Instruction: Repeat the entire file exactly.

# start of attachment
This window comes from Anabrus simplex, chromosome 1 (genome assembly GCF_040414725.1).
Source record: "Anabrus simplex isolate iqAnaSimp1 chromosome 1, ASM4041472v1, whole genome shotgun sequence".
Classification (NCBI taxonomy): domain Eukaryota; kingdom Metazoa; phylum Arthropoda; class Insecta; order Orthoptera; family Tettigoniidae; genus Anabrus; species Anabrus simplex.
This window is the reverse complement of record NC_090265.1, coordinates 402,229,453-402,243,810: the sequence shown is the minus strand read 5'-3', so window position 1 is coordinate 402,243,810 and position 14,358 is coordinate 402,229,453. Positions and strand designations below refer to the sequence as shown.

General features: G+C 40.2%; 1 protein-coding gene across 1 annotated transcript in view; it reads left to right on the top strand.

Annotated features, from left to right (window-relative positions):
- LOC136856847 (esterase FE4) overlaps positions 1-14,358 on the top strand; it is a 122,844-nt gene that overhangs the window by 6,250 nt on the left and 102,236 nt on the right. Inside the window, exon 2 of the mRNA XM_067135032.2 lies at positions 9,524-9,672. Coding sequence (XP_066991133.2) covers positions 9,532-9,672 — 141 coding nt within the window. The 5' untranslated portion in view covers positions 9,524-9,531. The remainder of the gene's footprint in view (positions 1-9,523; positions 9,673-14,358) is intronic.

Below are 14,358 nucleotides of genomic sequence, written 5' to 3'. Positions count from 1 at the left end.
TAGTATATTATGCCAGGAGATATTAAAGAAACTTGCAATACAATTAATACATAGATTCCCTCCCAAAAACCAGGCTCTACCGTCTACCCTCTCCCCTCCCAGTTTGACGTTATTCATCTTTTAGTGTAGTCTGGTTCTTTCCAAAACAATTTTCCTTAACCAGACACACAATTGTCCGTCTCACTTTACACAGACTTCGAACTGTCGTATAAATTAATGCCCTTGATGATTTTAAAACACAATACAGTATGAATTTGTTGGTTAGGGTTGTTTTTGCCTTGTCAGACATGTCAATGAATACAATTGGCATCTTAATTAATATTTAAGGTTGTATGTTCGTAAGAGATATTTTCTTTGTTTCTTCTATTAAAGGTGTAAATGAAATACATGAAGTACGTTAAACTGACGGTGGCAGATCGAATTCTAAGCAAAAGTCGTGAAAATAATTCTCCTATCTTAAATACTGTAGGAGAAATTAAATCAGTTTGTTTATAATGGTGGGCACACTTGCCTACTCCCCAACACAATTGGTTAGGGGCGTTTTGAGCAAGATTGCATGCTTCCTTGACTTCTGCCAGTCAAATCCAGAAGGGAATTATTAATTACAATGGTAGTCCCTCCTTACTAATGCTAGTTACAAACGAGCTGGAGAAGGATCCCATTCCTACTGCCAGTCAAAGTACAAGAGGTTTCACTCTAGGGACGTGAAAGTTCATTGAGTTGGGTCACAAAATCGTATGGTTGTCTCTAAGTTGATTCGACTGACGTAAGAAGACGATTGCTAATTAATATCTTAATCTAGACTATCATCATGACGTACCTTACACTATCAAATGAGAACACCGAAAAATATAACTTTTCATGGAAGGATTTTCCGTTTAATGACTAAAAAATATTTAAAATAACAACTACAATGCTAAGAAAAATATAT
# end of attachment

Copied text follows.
This window comes from Anabrus simplex, chromosome 1 (genome assembly GCF_040414725.1).
Source record: "Anabrus simplex isolate iqAnaSimp1 chromosome 1, ASM4041472v1, whole genome shotgun sequence".
Classification (NCBI taxonomy): domain Eukaryota; kingdom Metazoa; phylum Arthropoda; class Insecta; order Orthoptera; family Tettigoniidae; genus Anabrus; species Anabrus simplex.
This window is the reverse complement of record NC_090265.1, coordinates 402,229,453-402,243,810: the sequence shown is the minus strand read 5'-3', so window position 1 is coordinate 402,243,810 and position 14,358 is coordinate 402,229,453. Positions and strand designations below refer to the sequence as shown.

General features: G+C 40.2%; 1 protein-coding gene across 1 annotated transcript in view; it reads left to right on the top strand.

Annotated features, from left to right (window-relative positions):
- LOC136856847 (esterase FE4) overlaps positions 1-14,358 on the top strand; it is a 122,844-nt gene that overhangs the window by 6,250 nt on the left and 102,236 nt on the right. Inside the window, exon 2 of the mRNA XM_067135032.2 lies at positions 9,524-9,672. Coding sequence (XP_066991133.2) covers positions 9,532-9,672 — 141 coding nt within the window. The 5' untranslated portion in view covers positions 9,524-9,531. The remainder of the gene's footprint in view (positions 1-9,523; positions 9,673-14,358) is intronic.

Below are 14,358 nucleotides of genomic sequence, written 5' to 3'. Positions count from 1 at the left end.
TAGTATATTATGCCAGGAGATATTAAAGAAACTTGCAATACAATTAATACATAGATTCCCTCCCAAAAACCAGGCTCTACCGTCTACCCTCTCCCCTCCCAGTTTGACGTTATTCATCTTTTAGTGTAGTCTGGTTCTTTCCAAAACAATTTTCCTTAACCAGACACACAATTGTCCGTCTCACTTTACACAGACTTCGAACTGTCGTATAAATTAATGCCCTTGATGATTTTAAAACACAATACAGTATGAATTTGTTGGTTAGGGTTGTTTTTGCCTTGTCAGACATGTCAATGAATACAATTGGCATCTTAATTAATATTTAAGGTTGTATGTTCGTAAGAGATATTTTCTTTGTTTCTTCTATTAAAGGTGTAAATGAAATACATGAAGTACGTTAAACTGACGGTGGCAGATCGAATTCTAAGCAAAAGTCGTGAAAATAATTCTCCTATCTTAAATACTGTAGGAGAAATTAAATCAGTTTGTTTATAATGGTGGGCACACTTGCCTACTCCCCAACACAATTGGTTAGGGGCGTTTTGAGCAAGATTGCATGCTTCCTTGACTTCTGCCAGTCAAATCCAGAAGGGAATTATTAATTACAATGGTAGTCCCTCCTTACTAATGCTAGTTACAAACGAGCTGGAGAAGGATCCCATTCCTACTGCCAGTCAAAGTACAAGAGGTTTCACTCTAGGGACGTGAAAGTTCATTGAGTTGGGTCACAAAATCGTATGGTTGTCTCTAAGTTGATTCGACTGACGTAAGAAGACGATTGCTAATTAATATCTTAATCTAGACTATCATCATGACGTACCTTACACTATCAAATGAGAACACCGAAAAATATAACTTTTCATGGAAGGATTTTCCGTTTAATGACTAAAAAATATTTAAAATAACAACTACAATGCTAAGAAAAATATAT